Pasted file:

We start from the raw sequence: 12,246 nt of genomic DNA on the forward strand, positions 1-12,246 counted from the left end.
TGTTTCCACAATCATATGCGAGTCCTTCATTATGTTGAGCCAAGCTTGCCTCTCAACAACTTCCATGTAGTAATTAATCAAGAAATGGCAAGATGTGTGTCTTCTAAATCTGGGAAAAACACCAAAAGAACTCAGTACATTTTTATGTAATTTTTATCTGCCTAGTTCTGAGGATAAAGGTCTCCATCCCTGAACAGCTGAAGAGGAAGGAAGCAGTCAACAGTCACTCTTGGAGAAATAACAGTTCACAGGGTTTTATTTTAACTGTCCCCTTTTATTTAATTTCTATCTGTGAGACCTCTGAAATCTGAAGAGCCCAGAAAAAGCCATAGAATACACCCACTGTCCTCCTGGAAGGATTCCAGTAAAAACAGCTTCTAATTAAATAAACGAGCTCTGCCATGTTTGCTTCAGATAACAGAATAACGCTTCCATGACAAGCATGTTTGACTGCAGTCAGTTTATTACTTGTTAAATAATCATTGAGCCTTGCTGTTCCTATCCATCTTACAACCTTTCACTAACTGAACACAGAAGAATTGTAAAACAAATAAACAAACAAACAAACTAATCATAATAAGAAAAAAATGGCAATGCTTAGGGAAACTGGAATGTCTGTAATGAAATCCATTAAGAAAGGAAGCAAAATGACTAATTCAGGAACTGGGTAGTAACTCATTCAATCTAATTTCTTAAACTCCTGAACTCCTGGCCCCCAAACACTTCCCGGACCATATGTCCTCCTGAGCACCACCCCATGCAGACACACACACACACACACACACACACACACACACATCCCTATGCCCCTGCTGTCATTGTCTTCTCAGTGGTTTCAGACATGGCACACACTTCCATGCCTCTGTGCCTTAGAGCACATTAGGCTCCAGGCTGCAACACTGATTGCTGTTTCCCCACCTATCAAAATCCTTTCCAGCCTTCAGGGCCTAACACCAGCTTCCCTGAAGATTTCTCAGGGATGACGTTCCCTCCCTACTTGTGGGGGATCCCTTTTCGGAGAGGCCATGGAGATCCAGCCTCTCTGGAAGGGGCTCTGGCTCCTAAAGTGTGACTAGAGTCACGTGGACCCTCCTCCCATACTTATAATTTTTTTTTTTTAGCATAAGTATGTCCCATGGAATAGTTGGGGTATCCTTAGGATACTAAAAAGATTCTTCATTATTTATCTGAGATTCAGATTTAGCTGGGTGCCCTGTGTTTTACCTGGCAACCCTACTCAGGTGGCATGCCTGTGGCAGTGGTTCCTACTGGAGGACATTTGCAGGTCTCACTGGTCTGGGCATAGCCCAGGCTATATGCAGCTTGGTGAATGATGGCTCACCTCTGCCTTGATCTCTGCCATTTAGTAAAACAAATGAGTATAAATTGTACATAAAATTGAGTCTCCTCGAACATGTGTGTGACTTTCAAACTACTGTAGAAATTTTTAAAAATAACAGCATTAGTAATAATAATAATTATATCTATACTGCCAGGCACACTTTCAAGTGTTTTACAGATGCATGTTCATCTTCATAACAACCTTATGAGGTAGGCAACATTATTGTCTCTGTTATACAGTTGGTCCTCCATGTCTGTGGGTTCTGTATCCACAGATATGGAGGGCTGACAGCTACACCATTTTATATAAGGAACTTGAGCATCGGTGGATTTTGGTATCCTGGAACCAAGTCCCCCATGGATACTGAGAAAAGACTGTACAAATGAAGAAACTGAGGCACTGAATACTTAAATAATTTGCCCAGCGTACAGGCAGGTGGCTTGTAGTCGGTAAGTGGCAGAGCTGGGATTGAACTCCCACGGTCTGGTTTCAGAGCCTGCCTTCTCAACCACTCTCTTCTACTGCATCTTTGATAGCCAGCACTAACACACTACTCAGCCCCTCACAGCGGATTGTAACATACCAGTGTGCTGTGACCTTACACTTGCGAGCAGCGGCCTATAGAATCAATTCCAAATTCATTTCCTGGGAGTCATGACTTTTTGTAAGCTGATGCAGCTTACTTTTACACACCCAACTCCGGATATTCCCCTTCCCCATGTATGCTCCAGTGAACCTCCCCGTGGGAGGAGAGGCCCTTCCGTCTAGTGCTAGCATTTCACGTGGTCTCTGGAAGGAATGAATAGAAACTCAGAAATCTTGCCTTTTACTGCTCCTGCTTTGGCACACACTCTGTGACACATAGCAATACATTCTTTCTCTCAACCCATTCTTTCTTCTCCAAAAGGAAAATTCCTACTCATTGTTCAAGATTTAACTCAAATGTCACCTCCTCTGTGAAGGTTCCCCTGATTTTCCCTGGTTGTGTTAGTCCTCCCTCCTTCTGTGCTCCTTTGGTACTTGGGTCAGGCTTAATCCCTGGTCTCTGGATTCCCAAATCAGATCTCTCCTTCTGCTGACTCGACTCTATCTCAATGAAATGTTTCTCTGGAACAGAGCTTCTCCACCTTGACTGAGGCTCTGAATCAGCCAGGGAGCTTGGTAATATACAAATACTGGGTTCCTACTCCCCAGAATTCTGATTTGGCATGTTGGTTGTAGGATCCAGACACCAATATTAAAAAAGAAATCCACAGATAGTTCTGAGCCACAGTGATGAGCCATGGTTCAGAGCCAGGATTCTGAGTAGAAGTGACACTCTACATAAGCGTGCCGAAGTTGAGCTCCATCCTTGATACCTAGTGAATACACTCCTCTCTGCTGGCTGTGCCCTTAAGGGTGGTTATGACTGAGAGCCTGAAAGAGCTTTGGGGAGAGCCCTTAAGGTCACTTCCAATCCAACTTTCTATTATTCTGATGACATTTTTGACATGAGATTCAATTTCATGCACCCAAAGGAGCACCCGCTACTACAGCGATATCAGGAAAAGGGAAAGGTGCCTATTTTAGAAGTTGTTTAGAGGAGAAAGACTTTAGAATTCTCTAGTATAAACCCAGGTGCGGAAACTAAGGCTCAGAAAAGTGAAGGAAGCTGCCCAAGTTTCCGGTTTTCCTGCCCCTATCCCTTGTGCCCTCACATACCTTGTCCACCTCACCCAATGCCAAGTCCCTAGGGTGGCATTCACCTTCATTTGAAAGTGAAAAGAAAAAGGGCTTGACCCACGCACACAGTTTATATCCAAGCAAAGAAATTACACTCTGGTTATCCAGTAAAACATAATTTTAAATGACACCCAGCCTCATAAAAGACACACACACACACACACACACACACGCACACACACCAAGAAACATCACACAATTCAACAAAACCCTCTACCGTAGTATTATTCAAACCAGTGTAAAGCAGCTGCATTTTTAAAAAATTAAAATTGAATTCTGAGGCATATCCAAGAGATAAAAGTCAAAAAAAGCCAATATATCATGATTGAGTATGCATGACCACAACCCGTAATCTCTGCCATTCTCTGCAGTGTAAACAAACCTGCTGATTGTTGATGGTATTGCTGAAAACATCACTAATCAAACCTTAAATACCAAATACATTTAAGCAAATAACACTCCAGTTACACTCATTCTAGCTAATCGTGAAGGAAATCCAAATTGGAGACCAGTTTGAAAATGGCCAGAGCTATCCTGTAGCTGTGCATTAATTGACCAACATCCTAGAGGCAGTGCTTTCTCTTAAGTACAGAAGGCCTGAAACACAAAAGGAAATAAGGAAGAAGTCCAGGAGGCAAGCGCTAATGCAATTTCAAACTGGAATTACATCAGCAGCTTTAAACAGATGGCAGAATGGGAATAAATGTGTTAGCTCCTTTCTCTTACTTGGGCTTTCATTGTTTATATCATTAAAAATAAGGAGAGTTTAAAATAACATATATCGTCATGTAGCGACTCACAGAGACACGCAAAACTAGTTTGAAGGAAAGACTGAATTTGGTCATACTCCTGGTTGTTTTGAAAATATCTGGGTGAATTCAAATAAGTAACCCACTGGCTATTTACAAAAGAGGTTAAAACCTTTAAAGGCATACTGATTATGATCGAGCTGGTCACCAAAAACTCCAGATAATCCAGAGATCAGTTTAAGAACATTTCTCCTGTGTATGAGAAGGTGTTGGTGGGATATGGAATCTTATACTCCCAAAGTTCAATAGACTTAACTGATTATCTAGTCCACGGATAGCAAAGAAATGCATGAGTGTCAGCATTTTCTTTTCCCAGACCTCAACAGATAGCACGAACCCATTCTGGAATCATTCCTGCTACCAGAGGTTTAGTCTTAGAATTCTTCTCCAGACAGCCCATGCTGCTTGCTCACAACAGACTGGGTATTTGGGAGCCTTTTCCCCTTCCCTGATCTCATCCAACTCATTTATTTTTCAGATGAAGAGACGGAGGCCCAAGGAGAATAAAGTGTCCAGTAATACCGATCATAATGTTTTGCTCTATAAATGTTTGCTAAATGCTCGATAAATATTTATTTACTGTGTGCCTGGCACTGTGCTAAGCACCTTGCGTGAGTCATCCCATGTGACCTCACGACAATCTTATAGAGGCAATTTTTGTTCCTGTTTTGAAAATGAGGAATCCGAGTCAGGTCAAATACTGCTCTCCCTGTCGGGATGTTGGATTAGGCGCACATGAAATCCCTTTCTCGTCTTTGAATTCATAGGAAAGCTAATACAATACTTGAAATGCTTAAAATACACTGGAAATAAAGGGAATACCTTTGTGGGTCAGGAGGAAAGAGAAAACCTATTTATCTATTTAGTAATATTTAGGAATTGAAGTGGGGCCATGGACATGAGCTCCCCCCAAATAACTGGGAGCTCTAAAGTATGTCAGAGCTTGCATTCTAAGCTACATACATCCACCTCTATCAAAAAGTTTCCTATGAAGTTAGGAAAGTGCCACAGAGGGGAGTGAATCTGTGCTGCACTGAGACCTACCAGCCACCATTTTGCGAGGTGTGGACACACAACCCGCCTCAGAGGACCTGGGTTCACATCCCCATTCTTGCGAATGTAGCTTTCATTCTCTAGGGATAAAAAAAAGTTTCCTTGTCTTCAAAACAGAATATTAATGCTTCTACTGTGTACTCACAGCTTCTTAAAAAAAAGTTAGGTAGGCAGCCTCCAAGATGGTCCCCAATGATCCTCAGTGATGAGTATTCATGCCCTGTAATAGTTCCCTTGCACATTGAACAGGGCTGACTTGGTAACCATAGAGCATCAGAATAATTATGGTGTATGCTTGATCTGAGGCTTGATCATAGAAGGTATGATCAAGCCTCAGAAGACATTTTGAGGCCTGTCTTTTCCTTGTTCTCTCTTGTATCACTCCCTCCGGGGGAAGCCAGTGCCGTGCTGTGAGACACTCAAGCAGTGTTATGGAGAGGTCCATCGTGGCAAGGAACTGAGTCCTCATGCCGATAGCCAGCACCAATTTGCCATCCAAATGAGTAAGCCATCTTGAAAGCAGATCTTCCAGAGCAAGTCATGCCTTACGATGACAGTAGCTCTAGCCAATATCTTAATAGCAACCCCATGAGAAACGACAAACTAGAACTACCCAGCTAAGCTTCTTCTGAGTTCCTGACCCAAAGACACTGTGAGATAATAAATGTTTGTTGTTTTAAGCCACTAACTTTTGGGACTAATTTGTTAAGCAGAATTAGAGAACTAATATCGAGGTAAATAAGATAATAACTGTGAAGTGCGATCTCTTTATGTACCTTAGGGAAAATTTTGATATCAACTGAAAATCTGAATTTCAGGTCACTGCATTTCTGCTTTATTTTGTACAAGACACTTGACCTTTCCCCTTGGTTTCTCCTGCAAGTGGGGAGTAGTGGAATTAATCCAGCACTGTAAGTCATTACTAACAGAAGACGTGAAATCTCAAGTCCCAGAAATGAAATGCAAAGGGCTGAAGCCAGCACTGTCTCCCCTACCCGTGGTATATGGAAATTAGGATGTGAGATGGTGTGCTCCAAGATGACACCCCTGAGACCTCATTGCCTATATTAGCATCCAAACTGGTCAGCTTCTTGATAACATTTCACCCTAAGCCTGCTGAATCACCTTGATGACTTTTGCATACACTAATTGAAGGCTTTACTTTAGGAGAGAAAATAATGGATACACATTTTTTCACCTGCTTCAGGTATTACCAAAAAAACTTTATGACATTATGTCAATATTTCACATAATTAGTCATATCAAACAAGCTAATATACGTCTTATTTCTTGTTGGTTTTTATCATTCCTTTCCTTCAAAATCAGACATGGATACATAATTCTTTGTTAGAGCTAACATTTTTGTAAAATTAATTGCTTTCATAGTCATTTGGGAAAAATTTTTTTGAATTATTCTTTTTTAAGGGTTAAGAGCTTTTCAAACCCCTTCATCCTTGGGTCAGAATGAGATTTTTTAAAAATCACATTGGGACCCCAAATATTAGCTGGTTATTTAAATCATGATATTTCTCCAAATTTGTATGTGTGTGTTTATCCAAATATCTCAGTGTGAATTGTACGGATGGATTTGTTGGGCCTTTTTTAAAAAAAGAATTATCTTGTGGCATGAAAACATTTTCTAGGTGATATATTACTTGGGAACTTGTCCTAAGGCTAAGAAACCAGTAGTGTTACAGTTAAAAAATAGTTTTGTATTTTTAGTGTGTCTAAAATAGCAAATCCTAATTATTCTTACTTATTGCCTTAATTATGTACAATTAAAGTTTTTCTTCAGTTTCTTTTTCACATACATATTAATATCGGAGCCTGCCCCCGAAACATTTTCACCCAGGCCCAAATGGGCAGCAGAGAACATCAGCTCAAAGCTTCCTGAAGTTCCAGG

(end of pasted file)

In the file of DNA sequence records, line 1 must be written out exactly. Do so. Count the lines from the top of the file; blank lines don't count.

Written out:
We start from the raw sequence: 12,246 nt of genomic DNA on the forward strand, positions 1-12,246 counted from the left end.